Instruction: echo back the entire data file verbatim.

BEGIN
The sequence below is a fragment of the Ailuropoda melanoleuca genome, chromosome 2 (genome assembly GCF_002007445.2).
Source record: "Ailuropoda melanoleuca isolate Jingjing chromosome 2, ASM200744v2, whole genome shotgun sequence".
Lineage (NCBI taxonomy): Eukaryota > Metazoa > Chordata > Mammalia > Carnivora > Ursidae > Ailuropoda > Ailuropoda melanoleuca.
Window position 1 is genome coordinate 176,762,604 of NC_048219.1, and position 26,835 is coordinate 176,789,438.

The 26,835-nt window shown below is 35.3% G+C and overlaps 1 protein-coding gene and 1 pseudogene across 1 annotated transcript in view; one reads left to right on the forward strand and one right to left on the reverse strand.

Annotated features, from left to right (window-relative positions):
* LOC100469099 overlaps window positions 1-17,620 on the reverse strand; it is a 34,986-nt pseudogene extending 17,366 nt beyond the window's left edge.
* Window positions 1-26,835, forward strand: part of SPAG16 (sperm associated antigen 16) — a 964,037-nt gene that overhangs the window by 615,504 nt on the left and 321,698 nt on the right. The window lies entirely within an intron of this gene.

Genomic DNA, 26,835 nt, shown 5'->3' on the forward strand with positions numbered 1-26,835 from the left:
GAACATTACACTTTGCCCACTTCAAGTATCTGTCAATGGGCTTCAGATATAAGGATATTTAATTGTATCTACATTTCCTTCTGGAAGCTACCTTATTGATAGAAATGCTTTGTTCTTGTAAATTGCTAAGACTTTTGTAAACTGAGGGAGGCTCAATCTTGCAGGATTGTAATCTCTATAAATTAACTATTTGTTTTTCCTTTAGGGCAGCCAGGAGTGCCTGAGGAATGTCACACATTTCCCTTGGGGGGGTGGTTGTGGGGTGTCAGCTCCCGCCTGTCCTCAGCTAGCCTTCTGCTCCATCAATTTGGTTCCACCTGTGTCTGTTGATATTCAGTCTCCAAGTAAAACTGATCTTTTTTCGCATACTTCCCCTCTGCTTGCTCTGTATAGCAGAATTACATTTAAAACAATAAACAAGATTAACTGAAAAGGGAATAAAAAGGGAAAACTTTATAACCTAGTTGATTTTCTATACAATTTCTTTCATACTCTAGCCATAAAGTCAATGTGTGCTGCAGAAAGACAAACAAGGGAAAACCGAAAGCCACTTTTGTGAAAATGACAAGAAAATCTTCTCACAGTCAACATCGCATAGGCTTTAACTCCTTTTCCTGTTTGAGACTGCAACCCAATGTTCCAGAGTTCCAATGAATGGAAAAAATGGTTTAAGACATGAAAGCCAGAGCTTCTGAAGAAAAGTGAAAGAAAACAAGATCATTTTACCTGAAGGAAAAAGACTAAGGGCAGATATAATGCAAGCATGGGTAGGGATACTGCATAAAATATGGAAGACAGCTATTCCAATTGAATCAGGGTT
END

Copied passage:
The sequence below is a fragment of the Ailuropoda melanoleuca genome, chromosome 2 (genome assembly GCF_002007445.2).
Source record: "Ailuropoda melanoleuca isolate Jingjing chromosome 2, ASM200744v2, whole genome shotgun sequence".
Lineage (NCBI taxonomy): Eukaryota > Metazoa > Chordata > Mammalia > Carnivora > Ursidae > Ailuropoda > Ailuropoda melanoleuca.
Window position 1 is genome coordinate 176,762,604 of NC_048219.1, and position 26,835 is coordinate 176,789,438.

The 26,835-nt window shown below is 35.3% G+C and overlaps 1 protein-coding gene and 1 pseudogene across 1 annotated transcript in view; one reads left to right on the forward strand and one right to left on the reverse strand.

Annotated features, from left to right (window-relative positions):
* LOC100469099 overlaps window positions 1-17,620 on the reverse strand; it is a 34,986-nt pseudogene extending 17,366 nt beyond the window's left edge.
* Window positions 1-26,835, forward strand: part of SPAG16 (sperm associated antigen 16) — a 964,037-nt gene that overhangs the window by 615,504 nt on the left and 321,698 nt on the right. The window lies entirely within an intron of this gene.

Genomic DNA, 26,835 nt, shown 5'->3' on the forward strand with positions numbered 1-26,835 from the left:
GAACATTACACTTTGCCCACTTCAAGTATCTGTCAATGGGCTTCAGATATAAGGATATTTAATTGTATCTACATTTCCTTCTGGAAGCTACCTTATTGATAGAAATGCTTTGTTCTTGTAAATTGCTAAGACTTTTGTAAACTGAGGGAGGCTCAATCTTGCAGGATTGTAATCTCTATAAATTAACTATTTGTTTTTCCTTTAGGGCAGCCAGGAGTGCCTGAGGAATGTCACACATTTCCCTTGGGGGGGTGGTTGTGGGGTGTCAGCTCCCGCCTGTCCTCAGCTAGCCTTCTGCTCCATCAATTTGGTTCCACCTGTGTCTGTTGATATTCAGTCTCCAAGTAAAACTGATCTTTTTTCGCATACTTCCCCTCTGCTTGCTCTGTATAGCAGAATTACATTTAAAACAATAAACAAGATTAACTGAAAAGGGAATAAAAAGGGAAAACTTTATAACCTAGTTGATTTTCTATACAATTTCTTTCATACTCTAGCCATAAAGTCAATGTGTGCTGCAGAAAGACAAACAAGGGAAAACCGAAAGCCACTTTTGTGAAAATGACAAGAAAATCTTCTCACAGTCAACATCGCATAGGCTTTAACTCCTTTTCCTGTTTGAGACTGCAACCCAATGTTCCAGAGTTCCAATGAATGGAAAAAATGGTTTAAGACATGAAAGCCAGAGCTTCTGAAGAAAAGTGAAAGAAAACAAGATCATTTTACCTGAAGGAAAAAGACTAAGGGCAGATATAATGCAAGCATGGGTAGGGATACTGCATAAAATATGGAAGACAGCTATTCCAATTGAATCAGGGTT